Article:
Nieman Foundation at Harvard
HOME
          
LATEST STORY
The future of local news is “civic information,” not “declining legacy systems,” says new report
ABOUT                    SUBSCRIBE
Sept. 1, 2017, 11:22 a.m.
LINK: www.nytco.com  ➚   |   Posted by: Shan Wang   |   September 1, 2017

The New York Times will now also be competing for philanthropic funding for journalism.

On the heels of the Guardian’s Monday announcement that it would be setting up a U.S.-based philanthropic arm to raise money from individuals and organizations, the Times announced on Friday that Times veteran Janet Elder will helm a new division focused on securing nonprofit funding sources for its journalism, as well as potential local partners.

From the Times’s press release on the direction of new initiative:

Some easy possibilities come to mind. The New York Times Student Journalism Institute, for example, has nurtured a generation of minority journalists who have enriched our newsroom. Perhaps with additional support the program can help develop talent for the industry as a whole. We also believe that The Times can help with the growing crisis in local news coverage by partnering with other institutions around the country. But mainly, we think there are journalism projects we are eager to pursue that could be more ambitious and have greater impact with outside support.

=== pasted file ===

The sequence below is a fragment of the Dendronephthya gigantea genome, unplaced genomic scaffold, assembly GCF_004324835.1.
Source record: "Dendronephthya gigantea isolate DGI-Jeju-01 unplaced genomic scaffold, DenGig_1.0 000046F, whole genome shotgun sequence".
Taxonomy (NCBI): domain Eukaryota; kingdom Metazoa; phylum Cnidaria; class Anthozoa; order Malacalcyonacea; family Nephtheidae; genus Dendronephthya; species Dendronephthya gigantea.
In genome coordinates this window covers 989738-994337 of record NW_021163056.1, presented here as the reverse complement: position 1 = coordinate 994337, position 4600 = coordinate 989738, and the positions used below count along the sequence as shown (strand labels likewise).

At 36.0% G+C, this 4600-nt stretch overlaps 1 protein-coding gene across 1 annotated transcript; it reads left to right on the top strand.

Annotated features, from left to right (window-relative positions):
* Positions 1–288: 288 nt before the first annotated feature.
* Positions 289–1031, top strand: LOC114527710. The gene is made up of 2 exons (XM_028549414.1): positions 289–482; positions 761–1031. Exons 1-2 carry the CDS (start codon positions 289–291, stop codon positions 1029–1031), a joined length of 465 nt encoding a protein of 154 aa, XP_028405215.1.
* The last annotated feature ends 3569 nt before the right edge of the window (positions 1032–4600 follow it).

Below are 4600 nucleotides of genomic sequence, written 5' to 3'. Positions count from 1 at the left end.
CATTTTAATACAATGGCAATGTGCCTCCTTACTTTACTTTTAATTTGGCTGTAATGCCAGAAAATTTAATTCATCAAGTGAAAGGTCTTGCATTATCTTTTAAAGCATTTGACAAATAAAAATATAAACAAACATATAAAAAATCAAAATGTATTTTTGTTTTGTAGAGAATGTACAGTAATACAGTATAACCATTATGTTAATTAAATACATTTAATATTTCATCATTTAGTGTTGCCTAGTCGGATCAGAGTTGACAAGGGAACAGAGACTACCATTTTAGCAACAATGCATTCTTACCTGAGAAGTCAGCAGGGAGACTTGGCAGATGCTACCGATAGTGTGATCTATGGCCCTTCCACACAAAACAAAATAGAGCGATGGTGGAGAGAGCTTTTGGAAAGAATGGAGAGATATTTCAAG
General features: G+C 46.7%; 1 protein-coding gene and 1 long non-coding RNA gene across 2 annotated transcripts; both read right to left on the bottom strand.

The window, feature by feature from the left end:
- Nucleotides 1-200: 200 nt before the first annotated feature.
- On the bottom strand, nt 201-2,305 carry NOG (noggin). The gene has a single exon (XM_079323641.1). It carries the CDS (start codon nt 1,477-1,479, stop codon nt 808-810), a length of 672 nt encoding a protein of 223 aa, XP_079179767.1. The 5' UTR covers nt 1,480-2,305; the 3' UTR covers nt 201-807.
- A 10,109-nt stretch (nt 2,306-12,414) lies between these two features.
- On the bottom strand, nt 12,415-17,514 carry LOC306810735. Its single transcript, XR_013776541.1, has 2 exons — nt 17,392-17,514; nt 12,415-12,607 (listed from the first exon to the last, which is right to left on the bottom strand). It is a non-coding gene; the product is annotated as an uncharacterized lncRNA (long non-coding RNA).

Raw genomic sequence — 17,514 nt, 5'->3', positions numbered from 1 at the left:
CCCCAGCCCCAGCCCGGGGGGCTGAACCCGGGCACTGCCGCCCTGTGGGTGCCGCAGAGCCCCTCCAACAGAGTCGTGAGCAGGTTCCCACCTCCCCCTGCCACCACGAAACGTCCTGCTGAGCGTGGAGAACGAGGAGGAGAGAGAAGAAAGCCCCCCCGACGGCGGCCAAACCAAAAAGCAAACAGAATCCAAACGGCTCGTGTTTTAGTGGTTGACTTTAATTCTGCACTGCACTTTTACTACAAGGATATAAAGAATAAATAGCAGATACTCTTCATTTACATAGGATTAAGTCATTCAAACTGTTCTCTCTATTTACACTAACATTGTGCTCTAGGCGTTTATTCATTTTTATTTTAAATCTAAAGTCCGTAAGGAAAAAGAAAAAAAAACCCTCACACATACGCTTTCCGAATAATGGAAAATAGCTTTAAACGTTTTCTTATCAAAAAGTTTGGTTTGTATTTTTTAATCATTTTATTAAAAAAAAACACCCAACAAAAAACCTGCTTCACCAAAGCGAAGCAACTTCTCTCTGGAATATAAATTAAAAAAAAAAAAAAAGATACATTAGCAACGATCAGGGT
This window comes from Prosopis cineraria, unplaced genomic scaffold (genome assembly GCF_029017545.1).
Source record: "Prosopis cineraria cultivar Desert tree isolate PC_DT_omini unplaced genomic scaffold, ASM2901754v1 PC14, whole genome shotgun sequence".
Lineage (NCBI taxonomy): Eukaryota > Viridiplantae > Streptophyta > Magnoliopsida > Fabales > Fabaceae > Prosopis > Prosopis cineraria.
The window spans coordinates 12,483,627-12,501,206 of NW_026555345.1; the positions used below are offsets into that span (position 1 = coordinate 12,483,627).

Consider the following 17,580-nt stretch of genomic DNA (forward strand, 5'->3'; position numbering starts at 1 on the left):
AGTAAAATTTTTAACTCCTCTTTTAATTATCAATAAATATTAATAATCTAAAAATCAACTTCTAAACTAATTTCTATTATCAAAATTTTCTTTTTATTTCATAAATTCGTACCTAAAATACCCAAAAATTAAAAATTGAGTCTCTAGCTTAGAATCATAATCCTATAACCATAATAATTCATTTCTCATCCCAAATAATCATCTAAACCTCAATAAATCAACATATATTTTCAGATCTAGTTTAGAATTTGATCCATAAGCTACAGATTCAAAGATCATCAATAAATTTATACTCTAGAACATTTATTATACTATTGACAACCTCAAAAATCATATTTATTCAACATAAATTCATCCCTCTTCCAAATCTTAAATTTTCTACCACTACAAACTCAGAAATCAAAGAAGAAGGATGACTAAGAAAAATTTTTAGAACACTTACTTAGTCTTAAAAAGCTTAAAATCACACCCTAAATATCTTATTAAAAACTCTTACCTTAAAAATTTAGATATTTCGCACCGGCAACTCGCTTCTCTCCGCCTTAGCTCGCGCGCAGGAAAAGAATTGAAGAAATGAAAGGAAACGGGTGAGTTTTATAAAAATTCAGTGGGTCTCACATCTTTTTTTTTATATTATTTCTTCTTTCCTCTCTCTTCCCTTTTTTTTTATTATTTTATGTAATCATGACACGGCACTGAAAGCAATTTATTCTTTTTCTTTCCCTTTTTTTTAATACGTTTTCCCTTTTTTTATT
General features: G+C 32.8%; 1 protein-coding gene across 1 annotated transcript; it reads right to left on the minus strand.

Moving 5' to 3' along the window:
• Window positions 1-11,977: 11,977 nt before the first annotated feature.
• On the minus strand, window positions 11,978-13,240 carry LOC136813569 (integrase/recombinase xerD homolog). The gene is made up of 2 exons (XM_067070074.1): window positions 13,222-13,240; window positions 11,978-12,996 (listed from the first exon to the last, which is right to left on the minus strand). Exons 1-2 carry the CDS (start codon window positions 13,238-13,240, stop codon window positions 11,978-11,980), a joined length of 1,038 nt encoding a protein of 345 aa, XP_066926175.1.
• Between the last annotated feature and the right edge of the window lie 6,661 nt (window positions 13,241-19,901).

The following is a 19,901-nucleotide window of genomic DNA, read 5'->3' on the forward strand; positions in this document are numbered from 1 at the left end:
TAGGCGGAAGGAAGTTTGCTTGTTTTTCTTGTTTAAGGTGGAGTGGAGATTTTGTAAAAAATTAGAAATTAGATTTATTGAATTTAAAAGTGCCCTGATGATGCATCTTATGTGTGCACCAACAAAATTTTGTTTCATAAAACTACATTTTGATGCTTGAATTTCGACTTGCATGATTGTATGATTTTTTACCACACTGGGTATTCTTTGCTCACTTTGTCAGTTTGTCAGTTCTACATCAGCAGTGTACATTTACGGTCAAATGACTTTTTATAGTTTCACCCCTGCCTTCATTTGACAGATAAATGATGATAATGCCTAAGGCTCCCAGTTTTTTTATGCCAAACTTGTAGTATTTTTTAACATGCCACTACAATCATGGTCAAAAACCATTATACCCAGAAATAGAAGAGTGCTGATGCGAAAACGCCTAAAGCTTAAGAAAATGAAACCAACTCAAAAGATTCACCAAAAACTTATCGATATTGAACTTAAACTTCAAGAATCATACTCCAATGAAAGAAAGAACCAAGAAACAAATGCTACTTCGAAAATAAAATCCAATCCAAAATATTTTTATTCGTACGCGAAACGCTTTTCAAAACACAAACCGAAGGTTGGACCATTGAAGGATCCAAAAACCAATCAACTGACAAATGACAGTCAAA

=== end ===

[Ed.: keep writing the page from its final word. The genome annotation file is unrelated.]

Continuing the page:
As was the case when the Guardian formally announced theguardian.org, some questions immediately arose about the increased competition for nonprofit funding of journalism:

Show tags
 
Join the 60,000 who get the freshest future-of-journalism news in our daily email.
The future of local news is “civic information,” not “declining legacy systems,” says new report
“In this vision, the community librarian facilitating conversations around authoritative, trusted digital news is as celebrated as the dogged reporter pursuing a scoop.”
Is text-generating AI an industry killer or just another wave of hype?
“There can potentially be massive shifts, benefits, and risks in many industries, but I cannot see a scenario where this is a ‘sky is falling’ kind of issue.”
Meet the first-ever accessibility engineer at The Washington Post
“It is definitely stressful to be the first in this new role. I feel deep down like I need to justify its creation with every step that I take.”